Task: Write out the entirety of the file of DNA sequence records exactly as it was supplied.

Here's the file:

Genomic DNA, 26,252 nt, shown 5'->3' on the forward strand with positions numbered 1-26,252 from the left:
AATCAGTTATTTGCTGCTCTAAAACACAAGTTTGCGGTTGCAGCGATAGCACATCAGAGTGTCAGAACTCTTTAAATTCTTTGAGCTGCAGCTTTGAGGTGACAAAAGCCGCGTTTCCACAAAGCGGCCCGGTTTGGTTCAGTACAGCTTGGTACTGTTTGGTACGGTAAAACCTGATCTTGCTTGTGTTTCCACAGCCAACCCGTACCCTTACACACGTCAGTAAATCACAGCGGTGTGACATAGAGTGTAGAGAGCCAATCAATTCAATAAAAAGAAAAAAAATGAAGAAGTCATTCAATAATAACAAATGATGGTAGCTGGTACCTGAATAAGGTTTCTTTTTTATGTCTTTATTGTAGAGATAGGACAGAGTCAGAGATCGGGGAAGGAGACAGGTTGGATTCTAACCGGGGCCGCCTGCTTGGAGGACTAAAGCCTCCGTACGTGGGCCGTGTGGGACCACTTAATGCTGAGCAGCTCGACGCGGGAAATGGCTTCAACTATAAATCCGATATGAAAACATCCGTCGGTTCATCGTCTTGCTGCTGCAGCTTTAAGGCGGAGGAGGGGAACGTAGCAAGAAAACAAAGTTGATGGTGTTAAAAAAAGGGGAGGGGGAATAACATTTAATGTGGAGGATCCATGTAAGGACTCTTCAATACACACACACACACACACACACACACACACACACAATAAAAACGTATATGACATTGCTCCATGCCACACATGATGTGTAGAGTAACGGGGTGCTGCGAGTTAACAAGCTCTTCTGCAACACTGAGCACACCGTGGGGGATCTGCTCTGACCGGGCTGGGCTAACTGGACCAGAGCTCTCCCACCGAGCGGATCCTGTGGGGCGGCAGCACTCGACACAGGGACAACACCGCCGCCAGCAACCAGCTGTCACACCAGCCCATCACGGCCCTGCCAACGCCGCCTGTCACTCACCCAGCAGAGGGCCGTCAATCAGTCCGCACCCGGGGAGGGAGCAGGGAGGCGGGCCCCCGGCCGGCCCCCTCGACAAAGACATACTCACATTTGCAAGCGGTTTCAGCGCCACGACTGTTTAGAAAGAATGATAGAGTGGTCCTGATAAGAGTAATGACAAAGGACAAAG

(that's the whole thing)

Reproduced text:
Genomic DNA, 26,252 nt, shown 5'->3' on the forward strand with positions numbered 1-26,252 from the left:
AATCAGTTATTTGCTGCTCTAAAACACAAGTTTGCGGTTGCAGCGATAGCACATCAGAGTGTCAGAACTCTTTAAATTCTTTGAGCTGCAGCTTTGAGGTGACAAAAGCCGCGTTTCCACAAAGCGGCCCGGTTTGGTTCAGTACAGCTTGGTACTGTTTGGTACGGTAAAACCTGATCTTGCTTGTGTTTCCACAGCCAACCCGTACCCTTACACACGTCAGTAAATCACAGCGGTGTGACATAGAGTGTAGAGAGCCAATCAATTCAATAAAAAGAAAAAAAATGAAGAAGTCATTCAATAATAACAAATGATGGTAGCTGGTACCTGAATAAGGTTTCTTTTTTATGTCTTTATTGTAGAGATAGGACAGAGTCAGAGATCGGGGAAGGAGACAGGTTGGATTCTAACCGGGGCCGCCTGCTTGGAGGACTAAAGCCTCCGTACGTGGGCCGTGTGGGACCACTTAATGCTGAGCAGCTCGACGCGGGAAATGGCTTCAACTATAAATCCGATATGAAAACATCCGTCGGTTCATCGTCTTGCTGCTGCAGCTTTAAGGCGGAGGAGGGGAACGTAGCAAGAAAACAAAGTTGATGGTGTTAAAAAAAGGGGAGGGGGAATAACATTTAATGTGGAGGATCCATGTAAGGACTCTTCAATACACACACACACACACACACACACACACACACACAATAAAAACGTATATGACATTGCTCCATGCCACACATGATGTGTAGAGTAACGGGGTGCTGCGAGTTAACAAGCTCTTCTGCAACACTGAGCACACCGTGGGGGATCTGCTCTGACCGGGCTGGGCTAACTGGACCAGAGCTCTCCCACCGAGCGGATCCTGTGGGGCGGCAGCACTCGACACAGGGACAACACCGCCGCCAGCAACCAGCTGTCACACCAGCCCATCACGGCCCTGCCAACGCCGCCTGTCACTCACCCAGCAGAGGGCCGTCAATCAGTCCGCACCCGGGGAGGGAGCAGGGAGGCGGGCCCCCGGCCGGCCCCCTCGACAAAGACATACTCACATTTGCAAGCGGTTTCAGCGCCACGACTGTTTAGAAAGAATGATAGAGTGGTCCTGATAAGAGTAATGACAAAGGACAAAG